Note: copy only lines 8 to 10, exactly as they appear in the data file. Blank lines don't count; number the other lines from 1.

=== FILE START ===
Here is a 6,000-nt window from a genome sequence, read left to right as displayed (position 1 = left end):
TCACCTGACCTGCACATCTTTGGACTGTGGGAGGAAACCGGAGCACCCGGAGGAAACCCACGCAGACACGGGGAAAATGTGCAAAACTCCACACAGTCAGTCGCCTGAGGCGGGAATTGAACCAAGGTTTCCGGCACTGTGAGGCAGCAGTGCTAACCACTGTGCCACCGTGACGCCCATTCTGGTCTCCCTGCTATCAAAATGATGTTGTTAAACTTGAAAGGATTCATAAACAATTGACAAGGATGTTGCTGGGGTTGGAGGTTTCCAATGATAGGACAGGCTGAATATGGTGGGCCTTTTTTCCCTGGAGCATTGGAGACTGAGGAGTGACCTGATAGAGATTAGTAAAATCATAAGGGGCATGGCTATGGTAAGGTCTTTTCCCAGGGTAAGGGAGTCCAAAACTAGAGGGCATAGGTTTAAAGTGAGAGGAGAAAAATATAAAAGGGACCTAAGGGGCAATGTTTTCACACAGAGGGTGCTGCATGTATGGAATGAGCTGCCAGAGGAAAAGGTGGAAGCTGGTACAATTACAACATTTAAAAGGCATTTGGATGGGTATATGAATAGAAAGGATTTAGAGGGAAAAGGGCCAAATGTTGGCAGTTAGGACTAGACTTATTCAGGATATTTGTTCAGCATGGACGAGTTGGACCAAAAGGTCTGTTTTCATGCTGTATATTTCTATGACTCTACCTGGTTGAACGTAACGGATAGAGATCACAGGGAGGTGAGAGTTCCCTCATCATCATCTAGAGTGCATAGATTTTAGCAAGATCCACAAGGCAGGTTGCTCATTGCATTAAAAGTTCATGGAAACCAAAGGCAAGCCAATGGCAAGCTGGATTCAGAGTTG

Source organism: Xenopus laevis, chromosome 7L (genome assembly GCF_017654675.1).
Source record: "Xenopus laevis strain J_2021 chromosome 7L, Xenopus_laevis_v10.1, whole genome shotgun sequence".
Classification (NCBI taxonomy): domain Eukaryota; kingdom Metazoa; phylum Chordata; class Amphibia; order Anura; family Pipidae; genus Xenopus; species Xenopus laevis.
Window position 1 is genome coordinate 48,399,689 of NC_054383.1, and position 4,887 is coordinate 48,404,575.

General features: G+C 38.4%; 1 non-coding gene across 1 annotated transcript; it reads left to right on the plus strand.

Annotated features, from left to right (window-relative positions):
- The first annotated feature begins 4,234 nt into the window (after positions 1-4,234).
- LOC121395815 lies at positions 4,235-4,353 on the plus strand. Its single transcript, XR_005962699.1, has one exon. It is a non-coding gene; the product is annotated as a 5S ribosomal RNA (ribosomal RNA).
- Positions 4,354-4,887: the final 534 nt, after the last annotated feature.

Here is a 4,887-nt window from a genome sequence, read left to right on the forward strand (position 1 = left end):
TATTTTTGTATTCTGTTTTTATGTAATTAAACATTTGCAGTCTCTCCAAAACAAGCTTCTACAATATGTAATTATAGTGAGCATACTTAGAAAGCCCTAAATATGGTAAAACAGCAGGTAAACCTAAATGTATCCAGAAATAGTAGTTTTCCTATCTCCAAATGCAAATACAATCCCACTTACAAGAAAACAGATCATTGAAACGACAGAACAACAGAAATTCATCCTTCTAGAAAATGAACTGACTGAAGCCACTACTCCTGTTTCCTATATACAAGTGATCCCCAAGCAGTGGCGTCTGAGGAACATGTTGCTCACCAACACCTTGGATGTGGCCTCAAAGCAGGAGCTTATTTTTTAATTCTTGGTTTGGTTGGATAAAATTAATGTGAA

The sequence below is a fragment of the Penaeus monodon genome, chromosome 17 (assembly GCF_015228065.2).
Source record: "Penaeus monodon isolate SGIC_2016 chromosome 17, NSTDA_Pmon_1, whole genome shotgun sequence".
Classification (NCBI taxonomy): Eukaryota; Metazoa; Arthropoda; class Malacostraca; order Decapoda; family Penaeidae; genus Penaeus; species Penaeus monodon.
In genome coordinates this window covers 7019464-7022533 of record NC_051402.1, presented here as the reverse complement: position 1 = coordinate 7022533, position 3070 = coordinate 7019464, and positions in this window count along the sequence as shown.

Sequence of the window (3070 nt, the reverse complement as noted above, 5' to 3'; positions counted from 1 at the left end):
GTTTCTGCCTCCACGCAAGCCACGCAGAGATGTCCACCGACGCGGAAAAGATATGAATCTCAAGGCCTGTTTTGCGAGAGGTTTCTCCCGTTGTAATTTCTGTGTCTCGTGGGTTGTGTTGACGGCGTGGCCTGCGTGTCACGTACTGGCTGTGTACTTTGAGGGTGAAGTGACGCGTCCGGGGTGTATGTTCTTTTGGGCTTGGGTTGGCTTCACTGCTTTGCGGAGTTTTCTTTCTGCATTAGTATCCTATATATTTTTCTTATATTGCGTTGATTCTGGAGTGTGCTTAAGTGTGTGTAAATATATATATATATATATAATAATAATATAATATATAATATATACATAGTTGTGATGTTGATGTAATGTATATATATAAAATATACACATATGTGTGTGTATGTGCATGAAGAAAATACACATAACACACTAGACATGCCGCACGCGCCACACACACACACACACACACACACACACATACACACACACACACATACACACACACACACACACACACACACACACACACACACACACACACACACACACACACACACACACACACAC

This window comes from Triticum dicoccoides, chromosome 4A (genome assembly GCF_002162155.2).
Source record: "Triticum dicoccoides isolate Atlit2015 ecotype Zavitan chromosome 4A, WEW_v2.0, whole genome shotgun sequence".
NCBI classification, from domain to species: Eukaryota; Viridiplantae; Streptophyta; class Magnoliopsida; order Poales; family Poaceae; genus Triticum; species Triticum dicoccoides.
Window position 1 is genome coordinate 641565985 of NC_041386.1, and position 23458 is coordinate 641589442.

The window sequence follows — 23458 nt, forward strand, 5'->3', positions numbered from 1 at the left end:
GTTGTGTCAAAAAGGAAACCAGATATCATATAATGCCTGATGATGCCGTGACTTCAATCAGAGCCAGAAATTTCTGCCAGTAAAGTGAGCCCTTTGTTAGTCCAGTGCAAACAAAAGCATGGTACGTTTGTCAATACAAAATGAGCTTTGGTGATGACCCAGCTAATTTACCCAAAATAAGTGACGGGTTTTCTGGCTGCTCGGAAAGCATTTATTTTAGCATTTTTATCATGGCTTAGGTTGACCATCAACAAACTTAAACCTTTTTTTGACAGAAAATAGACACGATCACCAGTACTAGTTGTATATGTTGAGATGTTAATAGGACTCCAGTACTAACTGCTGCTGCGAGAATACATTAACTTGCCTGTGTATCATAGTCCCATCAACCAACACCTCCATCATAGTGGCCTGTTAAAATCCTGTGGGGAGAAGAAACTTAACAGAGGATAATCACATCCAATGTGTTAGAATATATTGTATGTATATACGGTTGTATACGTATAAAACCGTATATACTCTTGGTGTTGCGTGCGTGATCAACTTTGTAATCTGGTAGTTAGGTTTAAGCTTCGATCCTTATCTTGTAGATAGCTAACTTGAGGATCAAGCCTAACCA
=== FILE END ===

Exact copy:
Annotated features, from left to right (window-relative positions):
- The first annotated feature begins 4,234 nt into the window (after positions 1-4,234).
- LOC121395815 lies at positions 4,235-4,353 on the plus strand. Its single transcript, XR_005962699.1, has one exon. It is a non-coding gene; the product is annotated as a 5S ribosomal RNA (ribosomal RNA).